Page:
A few months after she passed the gruelling tests for the New York Bar in 2009, Nerida Harvey swapped the whirlwind of working for one of the world’s biggest immigration law firms, near Wall St in New York, for the offices of the Law Society of NSW in Sydney.
The global financial crisis had captured another victim and, as Harvey’s work dried up sorting visas for foreign nationals wanting to work in the US, she looked at her life and decided she wanted to use her many skills as a solicitor to really make a difference.
“I was really disappointed to have to leave New York, a place I consider to be the greatest city in the world.
However, my situation was nothing compared to the women and men being laid off in the financial sector who had responsibilities and families in New York and couldn’t just up and leave like I could”.
Since 2009, Harvey has developed the Law Society’s pro bono services and, for the past year, the Alternative Dispute Resolution Scheme in which parties try mediation to beat court delays and save on legal costs.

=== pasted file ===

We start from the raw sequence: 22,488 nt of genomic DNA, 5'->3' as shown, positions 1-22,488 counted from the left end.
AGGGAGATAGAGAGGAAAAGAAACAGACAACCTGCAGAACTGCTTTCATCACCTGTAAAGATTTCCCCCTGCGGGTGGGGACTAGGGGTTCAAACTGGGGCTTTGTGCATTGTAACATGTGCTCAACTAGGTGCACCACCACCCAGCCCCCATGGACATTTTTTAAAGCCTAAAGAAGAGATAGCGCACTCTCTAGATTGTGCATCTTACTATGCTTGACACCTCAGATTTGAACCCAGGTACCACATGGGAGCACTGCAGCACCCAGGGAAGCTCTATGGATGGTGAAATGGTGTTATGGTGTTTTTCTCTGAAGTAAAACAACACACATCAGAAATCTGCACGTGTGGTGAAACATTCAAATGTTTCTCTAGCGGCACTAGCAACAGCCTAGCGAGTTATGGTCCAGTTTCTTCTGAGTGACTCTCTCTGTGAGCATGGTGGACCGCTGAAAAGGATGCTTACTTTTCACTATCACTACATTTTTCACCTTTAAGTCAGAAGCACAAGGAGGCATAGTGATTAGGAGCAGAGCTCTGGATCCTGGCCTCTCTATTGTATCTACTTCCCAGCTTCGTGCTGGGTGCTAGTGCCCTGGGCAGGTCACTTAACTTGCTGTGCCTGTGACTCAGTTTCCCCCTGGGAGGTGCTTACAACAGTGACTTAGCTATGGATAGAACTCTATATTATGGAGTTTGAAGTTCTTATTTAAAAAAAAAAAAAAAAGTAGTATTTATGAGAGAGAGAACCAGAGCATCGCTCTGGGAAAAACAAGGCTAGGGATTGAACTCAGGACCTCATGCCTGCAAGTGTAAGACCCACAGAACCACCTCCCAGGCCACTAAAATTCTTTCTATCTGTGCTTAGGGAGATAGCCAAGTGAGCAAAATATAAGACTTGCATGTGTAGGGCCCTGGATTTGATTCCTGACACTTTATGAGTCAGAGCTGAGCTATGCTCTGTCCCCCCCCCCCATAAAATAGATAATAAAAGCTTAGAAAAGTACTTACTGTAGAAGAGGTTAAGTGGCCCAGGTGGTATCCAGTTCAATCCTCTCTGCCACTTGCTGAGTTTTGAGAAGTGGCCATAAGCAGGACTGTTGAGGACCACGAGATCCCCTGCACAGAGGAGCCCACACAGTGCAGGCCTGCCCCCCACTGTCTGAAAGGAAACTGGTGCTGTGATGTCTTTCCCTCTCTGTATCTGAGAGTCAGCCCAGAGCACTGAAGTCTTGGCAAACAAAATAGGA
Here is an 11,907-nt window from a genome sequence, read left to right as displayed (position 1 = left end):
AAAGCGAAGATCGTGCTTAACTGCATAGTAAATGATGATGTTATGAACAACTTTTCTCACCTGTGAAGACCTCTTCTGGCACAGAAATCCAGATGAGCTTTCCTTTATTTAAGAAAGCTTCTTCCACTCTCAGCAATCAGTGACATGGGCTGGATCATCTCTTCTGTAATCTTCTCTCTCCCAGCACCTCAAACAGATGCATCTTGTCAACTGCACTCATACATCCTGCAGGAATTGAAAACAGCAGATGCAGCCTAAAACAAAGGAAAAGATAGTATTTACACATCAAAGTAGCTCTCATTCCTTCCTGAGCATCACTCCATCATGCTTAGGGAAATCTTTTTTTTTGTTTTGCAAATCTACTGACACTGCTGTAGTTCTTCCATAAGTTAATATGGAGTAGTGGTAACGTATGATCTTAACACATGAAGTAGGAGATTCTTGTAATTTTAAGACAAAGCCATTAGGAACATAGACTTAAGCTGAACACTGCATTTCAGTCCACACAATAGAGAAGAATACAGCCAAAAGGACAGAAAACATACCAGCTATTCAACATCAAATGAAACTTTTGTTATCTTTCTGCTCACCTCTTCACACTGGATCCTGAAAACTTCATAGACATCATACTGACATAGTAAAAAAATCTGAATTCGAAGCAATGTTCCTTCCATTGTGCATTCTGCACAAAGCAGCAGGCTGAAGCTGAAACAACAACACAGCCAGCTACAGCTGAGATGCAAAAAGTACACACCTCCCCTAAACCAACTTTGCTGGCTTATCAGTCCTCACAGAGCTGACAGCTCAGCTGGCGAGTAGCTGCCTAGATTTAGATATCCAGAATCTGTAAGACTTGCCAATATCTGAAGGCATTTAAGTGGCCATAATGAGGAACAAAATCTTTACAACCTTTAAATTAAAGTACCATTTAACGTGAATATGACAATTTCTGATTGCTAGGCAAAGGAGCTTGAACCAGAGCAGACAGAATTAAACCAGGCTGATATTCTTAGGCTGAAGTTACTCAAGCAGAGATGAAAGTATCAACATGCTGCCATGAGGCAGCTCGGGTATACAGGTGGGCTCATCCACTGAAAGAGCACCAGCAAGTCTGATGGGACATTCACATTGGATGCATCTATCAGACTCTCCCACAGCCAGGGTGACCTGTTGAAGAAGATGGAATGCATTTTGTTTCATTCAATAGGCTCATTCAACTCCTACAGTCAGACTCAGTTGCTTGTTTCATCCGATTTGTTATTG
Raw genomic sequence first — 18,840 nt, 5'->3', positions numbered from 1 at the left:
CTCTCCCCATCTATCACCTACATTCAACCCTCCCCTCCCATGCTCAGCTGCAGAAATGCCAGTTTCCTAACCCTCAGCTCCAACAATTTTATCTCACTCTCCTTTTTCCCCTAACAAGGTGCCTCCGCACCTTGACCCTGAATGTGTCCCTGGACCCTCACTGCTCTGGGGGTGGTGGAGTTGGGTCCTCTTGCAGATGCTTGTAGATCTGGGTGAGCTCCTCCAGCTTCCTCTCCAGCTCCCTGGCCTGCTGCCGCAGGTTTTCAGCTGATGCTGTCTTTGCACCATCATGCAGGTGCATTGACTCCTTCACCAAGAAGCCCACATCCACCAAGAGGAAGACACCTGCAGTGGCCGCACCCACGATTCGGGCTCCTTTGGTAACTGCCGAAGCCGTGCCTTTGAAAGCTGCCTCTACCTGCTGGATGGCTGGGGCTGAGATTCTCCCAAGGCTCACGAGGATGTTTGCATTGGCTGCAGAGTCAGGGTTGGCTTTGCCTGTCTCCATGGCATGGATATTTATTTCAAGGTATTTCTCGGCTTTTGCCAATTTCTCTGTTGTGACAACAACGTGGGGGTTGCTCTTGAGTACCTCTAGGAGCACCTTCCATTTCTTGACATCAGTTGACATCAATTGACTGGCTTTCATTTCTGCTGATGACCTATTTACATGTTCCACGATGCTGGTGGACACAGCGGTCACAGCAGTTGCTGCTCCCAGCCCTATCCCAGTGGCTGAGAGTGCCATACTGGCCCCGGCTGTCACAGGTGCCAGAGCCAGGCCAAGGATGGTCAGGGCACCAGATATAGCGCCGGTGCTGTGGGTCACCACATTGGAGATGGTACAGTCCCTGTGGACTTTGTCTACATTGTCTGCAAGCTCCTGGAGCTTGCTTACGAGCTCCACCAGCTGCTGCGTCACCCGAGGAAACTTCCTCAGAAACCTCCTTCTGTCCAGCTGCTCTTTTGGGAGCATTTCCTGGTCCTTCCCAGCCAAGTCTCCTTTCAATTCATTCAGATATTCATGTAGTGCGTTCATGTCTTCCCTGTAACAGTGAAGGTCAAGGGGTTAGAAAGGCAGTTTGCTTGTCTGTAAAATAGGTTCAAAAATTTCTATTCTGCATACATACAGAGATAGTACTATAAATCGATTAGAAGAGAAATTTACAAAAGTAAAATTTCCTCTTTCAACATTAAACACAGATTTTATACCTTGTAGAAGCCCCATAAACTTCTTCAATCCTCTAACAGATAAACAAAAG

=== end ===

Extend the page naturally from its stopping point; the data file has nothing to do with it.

“Since 1992, the Society has received applications from hundreds of people each year, including people in prison that are convicted serial killers, murderers and rapists – the worst of worst,” she says.
“We cannot just not take a case because we don’t like what a person has done or been accused of doing.
That is obviously very hard at times but you cannot let your own views interfere with a person’s right to legal assistance.
The program encourages solicitors to offer legal services on a free or substantially reduced fee for people who cannot afford a solicitor and who are not eligible for Legal Aid,” Harvey says proudly. “Everybody has the right of legal representation that’s why I can’t just reject something without checking if it has merit.”
“I was studying at the University of Technology and got into law when I hurt my back and couldn’t continue with my plans to be a nurse. I decided that another way to help people would be to do law.